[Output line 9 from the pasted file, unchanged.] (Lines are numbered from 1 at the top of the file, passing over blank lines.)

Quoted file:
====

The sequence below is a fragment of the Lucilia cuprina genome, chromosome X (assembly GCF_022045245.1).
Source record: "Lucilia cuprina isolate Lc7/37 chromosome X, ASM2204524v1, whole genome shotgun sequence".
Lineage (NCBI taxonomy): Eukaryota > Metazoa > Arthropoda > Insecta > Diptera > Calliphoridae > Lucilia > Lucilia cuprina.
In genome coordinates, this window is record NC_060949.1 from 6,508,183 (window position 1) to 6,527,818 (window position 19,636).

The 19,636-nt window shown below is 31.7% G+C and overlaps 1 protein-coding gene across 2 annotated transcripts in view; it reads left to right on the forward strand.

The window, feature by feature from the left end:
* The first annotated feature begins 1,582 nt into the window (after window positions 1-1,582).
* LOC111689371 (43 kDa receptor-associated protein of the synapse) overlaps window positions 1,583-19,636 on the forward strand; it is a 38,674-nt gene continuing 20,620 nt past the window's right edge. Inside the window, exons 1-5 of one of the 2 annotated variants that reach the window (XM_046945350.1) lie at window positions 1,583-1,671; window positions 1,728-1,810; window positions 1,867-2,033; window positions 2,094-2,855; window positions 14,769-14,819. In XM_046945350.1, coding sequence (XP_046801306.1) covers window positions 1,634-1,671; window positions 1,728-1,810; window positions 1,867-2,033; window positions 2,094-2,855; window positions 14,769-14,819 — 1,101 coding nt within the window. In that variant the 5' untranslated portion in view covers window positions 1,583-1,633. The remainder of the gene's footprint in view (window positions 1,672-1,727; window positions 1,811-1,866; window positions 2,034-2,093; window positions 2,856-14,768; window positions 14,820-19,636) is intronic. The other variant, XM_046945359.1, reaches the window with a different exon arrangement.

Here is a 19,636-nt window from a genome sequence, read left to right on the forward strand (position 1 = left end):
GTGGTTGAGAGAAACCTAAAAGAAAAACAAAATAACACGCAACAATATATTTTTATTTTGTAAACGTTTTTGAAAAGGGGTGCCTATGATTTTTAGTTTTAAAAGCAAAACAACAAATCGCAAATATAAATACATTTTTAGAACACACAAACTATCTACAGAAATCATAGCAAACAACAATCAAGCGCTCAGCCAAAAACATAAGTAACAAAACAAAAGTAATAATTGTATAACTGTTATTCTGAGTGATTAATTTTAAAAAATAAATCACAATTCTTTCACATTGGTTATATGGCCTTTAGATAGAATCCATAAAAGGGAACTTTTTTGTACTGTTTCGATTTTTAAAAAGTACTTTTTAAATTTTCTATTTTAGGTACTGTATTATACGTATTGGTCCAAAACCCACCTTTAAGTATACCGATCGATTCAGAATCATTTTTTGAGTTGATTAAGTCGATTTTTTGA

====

Here is a 19,636-nt window from a genome sequence, read left to right on the forward strand (position 1 = left end):